Redskins' Season is Slipping
By Ryan Lazo
Sep 16, 2013, 08:20
Just over a month ago, everything seemed right in Washington. Robert Griffin III’s rehab had no setbacks, the defense returned major players and the Redskins had confidence entering the season.
Even the normally reserved head coach Mike Shanahan boasted about his team being built to win a Super Bowl.
Weren’t those the days?
Because after two weeks of the NFL season, the optimism has been replaced with panic after two consecutive defeats — a death-blow in the 16-game season.
Over the past four seasons, 30 teams have begun the season with two consecutive losses and a grand total of zero have recovered to make the playoffs, putting Washington in a precarious position.
“We’re 0-2 and I think everyone knows the percentages just like everyone knew the percentages last year when we were 3-6,” Shanahan said after the game. “What we have to do is get back to the basics on the things we have done well and get ready for Detroit.”
But it’s not even the fact the Redskins have faltered during the first two games, it’s how they have lost. It’s almost as if there is a lack of effort coming out of the gates and the hole is too big to climb out of.
Over the first two games, fans have seen two different teams on the field for Washington. In the first half over the course of two games, Washington has been outscored by a 50-to-7 margin while the second half tally is a dominating 40-to-21 margin in favor of the Redskins.
“This was a different first half than last week’s first half,” Griffin said. “Last week we hurt ourselves with turnovers....Talking to the guys in the locker room, we can’t put a finger on what it is and that’s the frustrating part.”
And it’s also the most dangerous aspect of the situation.
Washington needs to identify why they are struggling from the opening whistle, change it and gain their first victory next week against Detroit. However, the Redskins did have some bright moments in the second half, giving hope they can turn it around.
Griffin struggled in last week’s Monday night game, barely showing any kind of chemistry with his receivers — a sure sign of rust following a preseason with no game time logged. This week, he showed some signs of being the passer Washington fans grew accustomed to seeing last year.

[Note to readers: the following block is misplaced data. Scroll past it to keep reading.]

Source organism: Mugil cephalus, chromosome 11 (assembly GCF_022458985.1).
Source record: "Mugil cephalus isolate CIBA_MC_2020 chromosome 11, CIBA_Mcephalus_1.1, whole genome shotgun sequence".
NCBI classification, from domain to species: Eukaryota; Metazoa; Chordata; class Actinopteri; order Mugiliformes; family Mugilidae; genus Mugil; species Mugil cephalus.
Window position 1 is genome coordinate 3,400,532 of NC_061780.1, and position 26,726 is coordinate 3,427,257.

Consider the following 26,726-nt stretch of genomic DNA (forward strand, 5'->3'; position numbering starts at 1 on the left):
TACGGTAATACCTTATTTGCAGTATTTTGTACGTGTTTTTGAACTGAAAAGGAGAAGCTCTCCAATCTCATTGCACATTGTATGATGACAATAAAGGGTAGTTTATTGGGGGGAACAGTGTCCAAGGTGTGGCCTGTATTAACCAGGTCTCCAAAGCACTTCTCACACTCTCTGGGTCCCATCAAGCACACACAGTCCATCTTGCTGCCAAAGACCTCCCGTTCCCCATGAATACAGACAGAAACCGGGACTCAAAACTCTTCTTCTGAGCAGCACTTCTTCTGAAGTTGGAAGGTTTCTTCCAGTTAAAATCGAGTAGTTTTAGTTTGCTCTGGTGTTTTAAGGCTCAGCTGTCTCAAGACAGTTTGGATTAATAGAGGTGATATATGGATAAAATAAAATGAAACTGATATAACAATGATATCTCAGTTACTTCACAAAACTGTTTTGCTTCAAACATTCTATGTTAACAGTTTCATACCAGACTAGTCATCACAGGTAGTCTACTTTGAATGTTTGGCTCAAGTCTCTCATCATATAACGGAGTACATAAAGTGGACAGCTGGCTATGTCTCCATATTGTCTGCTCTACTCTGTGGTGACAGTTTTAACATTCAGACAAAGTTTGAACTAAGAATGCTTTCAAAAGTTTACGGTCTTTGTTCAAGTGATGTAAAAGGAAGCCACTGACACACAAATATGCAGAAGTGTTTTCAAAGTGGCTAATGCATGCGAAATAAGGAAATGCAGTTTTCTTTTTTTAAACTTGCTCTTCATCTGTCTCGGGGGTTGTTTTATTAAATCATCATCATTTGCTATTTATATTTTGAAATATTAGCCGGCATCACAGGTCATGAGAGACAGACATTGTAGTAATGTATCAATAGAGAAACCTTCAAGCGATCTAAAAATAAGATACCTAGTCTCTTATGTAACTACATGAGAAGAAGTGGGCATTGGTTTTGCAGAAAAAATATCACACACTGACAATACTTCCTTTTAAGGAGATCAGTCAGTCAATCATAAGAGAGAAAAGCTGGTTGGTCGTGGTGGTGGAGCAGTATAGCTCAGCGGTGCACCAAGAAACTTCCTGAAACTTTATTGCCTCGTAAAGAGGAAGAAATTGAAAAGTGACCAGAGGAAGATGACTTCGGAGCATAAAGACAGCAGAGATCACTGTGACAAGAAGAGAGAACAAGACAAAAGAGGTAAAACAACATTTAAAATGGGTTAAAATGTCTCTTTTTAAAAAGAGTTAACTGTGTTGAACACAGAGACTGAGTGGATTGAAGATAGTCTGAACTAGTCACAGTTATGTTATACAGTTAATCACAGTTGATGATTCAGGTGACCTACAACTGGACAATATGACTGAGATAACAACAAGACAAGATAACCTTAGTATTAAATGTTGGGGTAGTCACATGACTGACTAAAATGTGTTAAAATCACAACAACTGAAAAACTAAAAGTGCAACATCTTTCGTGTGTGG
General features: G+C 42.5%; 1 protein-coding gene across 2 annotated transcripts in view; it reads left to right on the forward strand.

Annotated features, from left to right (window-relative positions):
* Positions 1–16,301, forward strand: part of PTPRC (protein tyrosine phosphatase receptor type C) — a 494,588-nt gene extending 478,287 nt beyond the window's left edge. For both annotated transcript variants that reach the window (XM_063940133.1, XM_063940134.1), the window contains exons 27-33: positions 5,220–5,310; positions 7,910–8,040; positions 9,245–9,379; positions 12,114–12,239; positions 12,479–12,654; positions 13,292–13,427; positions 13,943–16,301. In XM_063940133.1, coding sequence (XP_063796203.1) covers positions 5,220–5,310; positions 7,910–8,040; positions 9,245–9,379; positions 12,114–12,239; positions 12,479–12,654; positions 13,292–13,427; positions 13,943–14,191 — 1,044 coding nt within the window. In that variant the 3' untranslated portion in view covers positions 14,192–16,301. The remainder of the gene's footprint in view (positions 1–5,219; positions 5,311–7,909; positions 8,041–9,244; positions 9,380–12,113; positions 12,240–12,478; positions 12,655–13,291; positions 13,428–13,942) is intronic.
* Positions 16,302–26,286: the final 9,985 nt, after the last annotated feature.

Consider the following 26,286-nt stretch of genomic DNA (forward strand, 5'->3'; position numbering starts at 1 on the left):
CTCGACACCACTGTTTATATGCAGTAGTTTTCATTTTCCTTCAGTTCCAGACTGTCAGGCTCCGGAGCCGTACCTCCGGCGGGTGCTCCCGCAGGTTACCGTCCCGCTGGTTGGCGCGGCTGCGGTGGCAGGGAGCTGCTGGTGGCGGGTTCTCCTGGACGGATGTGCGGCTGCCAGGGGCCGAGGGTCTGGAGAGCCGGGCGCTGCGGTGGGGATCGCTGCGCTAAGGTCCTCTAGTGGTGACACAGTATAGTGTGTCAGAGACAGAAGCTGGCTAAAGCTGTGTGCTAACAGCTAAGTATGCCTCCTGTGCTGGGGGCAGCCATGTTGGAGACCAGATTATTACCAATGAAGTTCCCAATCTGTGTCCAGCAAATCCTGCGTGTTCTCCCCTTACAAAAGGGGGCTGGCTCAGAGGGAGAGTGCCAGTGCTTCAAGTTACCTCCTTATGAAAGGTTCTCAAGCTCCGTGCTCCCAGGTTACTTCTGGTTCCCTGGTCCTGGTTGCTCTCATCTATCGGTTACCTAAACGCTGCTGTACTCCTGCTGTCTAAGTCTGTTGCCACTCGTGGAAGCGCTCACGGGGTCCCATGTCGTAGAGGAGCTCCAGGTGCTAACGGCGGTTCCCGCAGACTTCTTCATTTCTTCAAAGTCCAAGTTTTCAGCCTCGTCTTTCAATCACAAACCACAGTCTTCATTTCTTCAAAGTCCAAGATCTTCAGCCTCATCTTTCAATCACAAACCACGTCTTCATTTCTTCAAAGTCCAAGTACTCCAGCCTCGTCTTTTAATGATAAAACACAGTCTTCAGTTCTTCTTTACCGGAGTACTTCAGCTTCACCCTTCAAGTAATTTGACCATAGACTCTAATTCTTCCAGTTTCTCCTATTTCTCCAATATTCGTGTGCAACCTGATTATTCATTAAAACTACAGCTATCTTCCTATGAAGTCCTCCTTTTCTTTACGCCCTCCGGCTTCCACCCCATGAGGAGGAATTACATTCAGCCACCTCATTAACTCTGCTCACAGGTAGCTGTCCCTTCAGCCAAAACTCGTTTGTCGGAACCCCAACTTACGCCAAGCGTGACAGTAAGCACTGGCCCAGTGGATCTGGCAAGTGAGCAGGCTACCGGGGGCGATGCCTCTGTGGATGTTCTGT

The franchise-quarterback threw for 320 yards, his fifth career 300-yard passing game and second in a row, to go along with three touchdowns and just one interception.
In addition, last year’s 1,600-yard rusher Alfred Morris regained his footing with 107-yard rushing game on only 13 carries, showing the speed and big-play ability which makes him a dangerous weapon.
“We know this isn’t who we are as a team, and we’re going to work to figure this out,” Griffin said of his team’s struggles.
And he’s right.
While Washington may not be the clear-cut favorite in the NFC East — there may not even be a favorite — they are capable of playing at a higher level as they proved during last season’s 10-game winning streak.
Also, tilting in the Redskins’ favor is the NFC East division winner will likely have just a 9-7 record as all teams have shown they can vie for the title. No one will run away with the division, leaving the door open for Washington to make a move.
“You can’t overreact, but you realize there is a sense of urgency to get our business done,” Shanahan said.
And they can.
For the Redskins to nab the 9-7 record and reap its benefits, Washington has to go 7-5 the rest of the way. That’s just two games over .500 for a team which had an impressive streak just last season.
Plus, Washington has shown the mental ability to right themselves and not stay down when they have struggled — like they have the past two weeks.
“It’s not going to happen overnight, but we’re getting better,” Shanahan reiterated on Sunday.
If Washington can figure out their first half woes, they will find themselves back in the hunt with a victory next week. If not, those percentages become more ominous by the day.